We've seen positive results from similar bans in other jurisdictions. The most relevant and telling is the Canadian experience: 14 years ago, Winnipeg became the first Canadian city to ban pit bulls. Winnipeg was experiencing over 30 serious reported pit bull attacks a year; today, zero. Kitchener saw 18 pit bull attacks a year, and in a few short years since the ban came in, thanks to the leadership of their mayor and to Councillor Berry Vrbanovic, who is in the gallery today, they now have about one pit bull attack a year in Kitchener.

This means that people in those cities who otherwise would be subject to the repeated attacks of pit bulls are instead spared serious injury, and the same goes for their pets. Even more interestingly, dog bites in Winnipeg went down over the course of the pit bull ban, refuting the hypothesis that pit bull owners will turn to other dangerous dogs. Similarly, in Kitchener, no other breed has filled the gap left by banned pit bulls.

In Ontario, in addition to Kitchener-Waterloo, Windsor has a ban in place, and Brantford is moving toward one after its city council voted to ban pit bulls. Toronto is re-examining the issue following a recent and particularly horrifying attack, as are other municipalities.

I've heard from municipal leaders from Windsor to Wawa, all asking for the provincial government to show leadership on this public safety issue, and your government is answering that call today. I'm thinking of people like Kitchener Mayor Carl Zehr, who said, "Every Ontarian in every city across Ontario deserves the same level of safety that we have in Kitchener. That's what this legislation would do."

Toronto Mayor David Miller has said that he supports the province's swift action. He said, "This problem is not exclusive to any single municipality; it is a province-wide issue and therefore the best solution is a province-wide strategy to keep Ontarians safe from dangerous dogs."

Mayor Rod Morrison from Wawa has said, "Protecting the public from the menace of pit bulls and toughening up on owners of dangerous dogs that attack is in the best interest of all people in every town, city and community across Ontario."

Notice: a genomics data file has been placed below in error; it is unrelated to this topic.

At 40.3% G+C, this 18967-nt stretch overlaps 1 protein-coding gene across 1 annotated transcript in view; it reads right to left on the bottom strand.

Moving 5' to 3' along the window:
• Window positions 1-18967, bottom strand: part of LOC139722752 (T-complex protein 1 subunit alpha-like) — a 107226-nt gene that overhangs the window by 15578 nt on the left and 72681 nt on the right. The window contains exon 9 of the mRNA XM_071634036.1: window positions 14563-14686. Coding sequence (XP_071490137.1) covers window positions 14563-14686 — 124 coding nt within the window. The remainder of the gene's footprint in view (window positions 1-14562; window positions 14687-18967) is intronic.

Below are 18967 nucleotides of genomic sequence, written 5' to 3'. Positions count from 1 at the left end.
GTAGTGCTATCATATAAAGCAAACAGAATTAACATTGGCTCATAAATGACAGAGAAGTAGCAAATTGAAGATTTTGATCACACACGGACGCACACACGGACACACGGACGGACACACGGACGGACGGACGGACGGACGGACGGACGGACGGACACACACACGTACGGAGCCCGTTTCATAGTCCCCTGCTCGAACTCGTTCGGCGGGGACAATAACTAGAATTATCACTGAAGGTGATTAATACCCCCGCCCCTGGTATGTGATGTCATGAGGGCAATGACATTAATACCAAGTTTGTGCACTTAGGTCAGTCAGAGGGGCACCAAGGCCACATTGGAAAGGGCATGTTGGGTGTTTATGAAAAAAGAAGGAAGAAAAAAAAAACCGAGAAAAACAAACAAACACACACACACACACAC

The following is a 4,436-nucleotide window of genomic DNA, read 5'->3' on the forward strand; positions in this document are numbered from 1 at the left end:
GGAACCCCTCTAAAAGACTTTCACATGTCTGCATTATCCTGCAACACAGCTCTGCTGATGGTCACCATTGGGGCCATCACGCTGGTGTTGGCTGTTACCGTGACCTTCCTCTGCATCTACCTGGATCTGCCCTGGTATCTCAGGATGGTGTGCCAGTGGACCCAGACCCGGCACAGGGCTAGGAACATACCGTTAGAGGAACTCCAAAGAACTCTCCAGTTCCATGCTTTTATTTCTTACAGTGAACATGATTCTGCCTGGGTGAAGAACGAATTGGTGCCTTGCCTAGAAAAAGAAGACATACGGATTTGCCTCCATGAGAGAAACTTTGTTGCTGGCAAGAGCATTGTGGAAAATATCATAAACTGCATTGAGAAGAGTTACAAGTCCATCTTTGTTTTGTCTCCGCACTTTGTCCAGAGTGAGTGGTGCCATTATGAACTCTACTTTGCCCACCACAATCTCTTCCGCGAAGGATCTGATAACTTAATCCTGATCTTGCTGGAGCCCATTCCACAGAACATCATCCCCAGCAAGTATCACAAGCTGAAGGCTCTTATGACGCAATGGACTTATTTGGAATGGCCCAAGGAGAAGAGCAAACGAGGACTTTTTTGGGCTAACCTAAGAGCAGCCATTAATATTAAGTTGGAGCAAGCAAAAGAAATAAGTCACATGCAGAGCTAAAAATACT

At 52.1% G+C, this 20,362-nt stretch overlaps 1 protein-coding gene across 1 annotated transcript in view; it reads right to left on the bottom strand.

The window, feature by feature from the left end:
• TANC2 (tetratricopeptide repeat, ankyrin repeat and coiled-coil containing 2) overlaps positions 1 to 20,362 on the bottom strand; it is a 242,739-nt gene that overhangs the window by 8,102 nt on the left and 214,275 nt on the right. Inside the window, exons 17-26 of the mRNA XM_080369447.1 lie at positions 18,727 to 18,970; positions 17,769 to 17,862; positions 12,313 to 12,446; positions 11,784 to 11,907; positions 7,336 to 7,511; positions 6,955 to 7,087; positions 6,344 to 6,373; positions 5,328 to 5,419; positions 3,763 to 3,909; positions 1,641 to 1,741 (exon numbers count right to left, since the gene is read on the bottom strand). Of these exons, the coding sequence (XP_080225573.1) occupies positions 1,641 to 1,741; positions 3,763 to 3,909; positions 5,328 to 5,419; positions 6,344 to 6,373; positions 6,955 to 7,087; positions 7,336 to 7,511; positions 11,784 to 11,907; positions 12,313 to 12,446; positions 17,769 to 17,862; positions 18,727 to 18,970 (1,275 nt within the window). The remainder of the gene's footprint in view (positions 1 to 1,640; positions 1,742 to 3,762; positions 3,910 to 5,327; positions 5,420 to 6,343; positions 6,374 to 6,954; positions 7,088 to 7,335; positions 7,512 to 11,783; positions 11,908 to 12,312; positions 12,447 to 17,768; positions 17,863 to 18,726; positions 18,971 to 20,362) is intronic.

Chief Fantino has said, "This proposed ban will help my officers and police services across Ontario keep our community safe from dangerous dogs."

Ontario municipalities are speaking out. They're saying they don't want a patchwork of pit bull bans across Ontario. They need province-wide leadership so there is not one level of public safety in one area and one level of public safety in another. Instead, what we need to have across the province is the kind of safety these mayors and leaders have shown and that this government is attempting here in this Legislature today.

There is support across the province. It's not unanimous support, but let's hear about some of it. This is from the Hamilton Spectator: "The broader public interest is well served by the proposed ban." The London Free Press said, "We've seen enough," and it's time for a ban on pit bulls. The Toronto Star said it's time to ban pit bulls. Jim Coyle wrote, "Amen to the ban on pit bulls." Toronto Sun columnist Bob MacDonald said it's "doing the right thing to ban pit bulls in Ontario." The Globe and Mail said, "...implementing the ban will be difficult. Public safety is worth the effort. It's a move long overdue." The National Post said the "suggested ban should be enacted."

With this legislation, our government would set the province-wide standard and eliminate the need for a patchwork of municipal bans. We would be the first province or state across the continent to put this ban in place. I believe we are showing leadership here, and it is to the safety of all Ontarians. While municipalities would maintain principal authority for dog control, as they do, the province will ensure that all Ontarians will receive uniform protection. This will protect municipal authorities while protecting Ontarians. I thank municipal leaders for their support.

We are continuing discussions with the Association of Municipalities of Ontario and with the city of Toronto to ensure that working together will make the proposed ban work effectively for all.

The reaction to this debate has been overwhelming. I've received more than 5,000 -- almost 6,000 -- e-mails and letters about pit bulls. The message is clear: A majority clearly support pit bull bans. Hearing from the public was a really powerful and influential factor in the decision to ban pit bulls. Clearly, there are many unreported pit bull incidents, and clearly, there is not just fear over it, but justified fear. There is a great silent majority that is being heard on this issue and their government is listening.